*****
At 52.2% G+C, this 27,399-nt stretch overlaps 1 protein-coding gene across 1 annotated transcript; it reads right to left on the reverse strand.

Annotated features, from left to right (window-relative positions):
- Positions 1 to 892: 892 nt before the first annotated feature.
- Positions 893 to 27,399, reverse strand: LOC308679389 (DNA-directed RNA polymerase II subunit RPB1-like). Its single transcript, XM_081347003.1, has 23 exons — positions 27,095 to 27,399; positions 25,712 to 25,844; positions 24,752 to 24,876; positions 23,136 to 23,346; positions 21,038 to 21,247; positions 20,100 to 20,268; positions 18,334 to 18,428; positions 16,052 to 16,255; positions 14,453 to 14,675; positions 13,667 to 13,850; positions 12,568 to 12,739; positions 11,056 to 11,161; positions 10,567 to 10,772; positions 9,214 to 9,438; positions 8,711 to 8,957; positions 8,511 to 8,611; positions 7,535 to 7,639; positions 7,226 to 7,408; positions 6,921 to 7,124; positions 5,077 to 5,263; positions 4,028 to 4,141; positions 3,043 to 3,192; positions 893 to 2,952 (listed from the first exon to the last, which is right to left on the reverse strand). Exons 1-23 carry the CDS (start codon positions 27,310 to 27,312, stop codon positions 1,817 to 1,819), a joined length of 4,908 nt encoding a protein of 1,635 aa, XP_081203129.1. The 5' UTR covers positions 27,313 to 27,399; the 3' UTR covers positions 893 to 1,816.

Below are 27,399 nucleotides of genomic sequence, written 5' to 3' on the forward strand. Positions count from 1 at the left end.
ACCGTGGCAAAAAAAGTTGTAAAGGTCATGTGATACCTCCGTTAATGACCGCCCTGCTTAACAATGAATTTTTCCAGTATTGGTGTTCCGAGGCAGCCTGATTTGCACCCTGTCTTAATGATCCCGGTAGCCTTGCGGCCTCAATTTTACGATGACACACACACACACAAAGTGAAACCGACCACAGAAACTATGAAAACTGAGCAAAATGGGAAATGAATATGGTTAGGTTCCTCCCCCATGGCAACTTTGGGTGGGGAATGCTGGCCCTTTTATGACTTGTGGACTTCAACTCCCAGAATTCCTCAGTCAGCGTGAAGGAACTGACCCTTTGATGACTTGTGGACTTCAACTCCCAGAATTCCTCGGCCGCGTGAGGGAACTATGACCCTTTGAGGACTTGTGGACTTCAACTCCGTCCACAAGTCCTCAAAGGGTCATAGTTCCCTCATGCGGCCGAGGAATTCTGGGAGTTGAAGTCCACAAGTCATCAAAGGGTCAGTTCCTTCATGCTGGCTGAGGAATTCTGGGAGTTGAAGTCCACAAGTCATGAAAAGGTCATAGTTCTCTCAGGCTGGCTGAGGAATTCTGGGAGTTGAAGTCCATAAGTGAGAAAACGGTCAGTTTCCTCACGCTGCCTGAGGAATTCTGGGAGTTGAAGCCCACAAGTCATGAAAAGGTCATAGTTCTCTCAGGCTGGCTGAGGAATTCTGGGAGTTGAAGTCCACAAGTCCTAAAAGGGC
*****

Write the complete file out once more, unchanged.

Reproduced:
At 52.2% G+C, this 27,399-nt stretch overlaps 1 protein-coding gene across 1 annotated transcript; it reads right to left on the reverse strand.

Annotated features, from left to right (window-relative positions):
- Positions 1 to 892: 892 nt before the first annotated feature.
- Positions 893 to 27,399, reverse strand: LOC308679389 (DNA-directed RNA polymerase II subunit RPB1-like). Its single transcript, XM_081347003.1, has 23 exons — positions 27,095 to 27,399; positions 25,712 to 25,844; positions 24,752 to 24,876; positions 23,136 to 23,346; positions 21,038 to 21,247; positions 20,100 to 20,268; positions 18,334 to 18,428; positions 16,052 to 16,255; positions 14,453 to 14,675; positions 13,667 to 13,850; positions 12,568 to 12,739; positions 11,056 to 11,161; positions 10,567 to 10,772; positions 9,214 to 9,438; positions 8,711 to 8,957; positions 8,511 to 8,611; positions 7,535 to 7,639; positions 7,226 to 7,408; positions 6,921 to 7,124; positions 5,077 to 5,263; positions 4,028 to 4,141; positions 3,043 to 3,192; positions 893 to 2,952 (listed from the first exon to the last, which is right to left on the reverse strand). Exons 1-23 carry the CDS (start codon positions 27,310 to 27,312, stop codon positions 1,817 to 1,819), a joined length of 4,908 nt encoding a protein of 1,635 aa, XP_081203129.1. The 5' UTR covers positions 27,313 to 27,399; the 3' UTR covers positions 893 to 1,816.

Below are 27,399 nucleotides of genomic sequence, written 5' to 3' on the forward strand. Positions count from 1 at the left end.
ACCGTGGCAAAAAAAGTTGTAAAGGTCATGTGATACCTCCGTTAATGACCGCCCTGCTTAACAATGAATTTTTCCAGTATTGGTGTTCCGAGGCAGCCTGATTTGCACCCTGTCTTAATGATCCCGGTAGCCTTGCGGCCTCAATTTTACGATGACACACACACACACAAAGTGAAACCGACCACAGAAACTATGAAAACTGAGCAAAATGGGAAATGAATATGGTTAGGTTCCTCCCCCATGGCAACTTTGGGTGGGGAATGCTGGCCCTTTTATGACTTGTGGACTTCAACTCCCAGAATTCCTCAGTCAGCGTGAAGGAACTGACCCTTTGATGACTTGTGGACTTCAACTCCCAGAATTCCTCGGCCGCGTGAGGGAACTATGACCCTTTGAGGACTTGTGGACTTCAACTCCGTCCACAAGTCCTCAAAGGGTCATAGTTCCCTCATGCGGCCGAGGAATTCTGGGAGTTGAAGTCCACAAGTCATCAAAGGGTCAGTTCCTTCATGCTGGCTGAGGAATTCTGGGAGTTGAAGTCCACAAGTCATGAAAAGGTCATAGTTCTCTCAGGCTGGCTGAGGAATTCTGGGAGTTGAAGTCCATAAGTGAGAAAACGGTCAGTTTCCTCACGCTGCCTGAGGAATTCTGGGAGTTGAAGCCCACAAGTCATGAAAAGGTCATAGTTCTCTCAGGCTGGCTGAGGAATTCTGGGAGTTGAAGTCCACAAGTCCTAAAAGGGC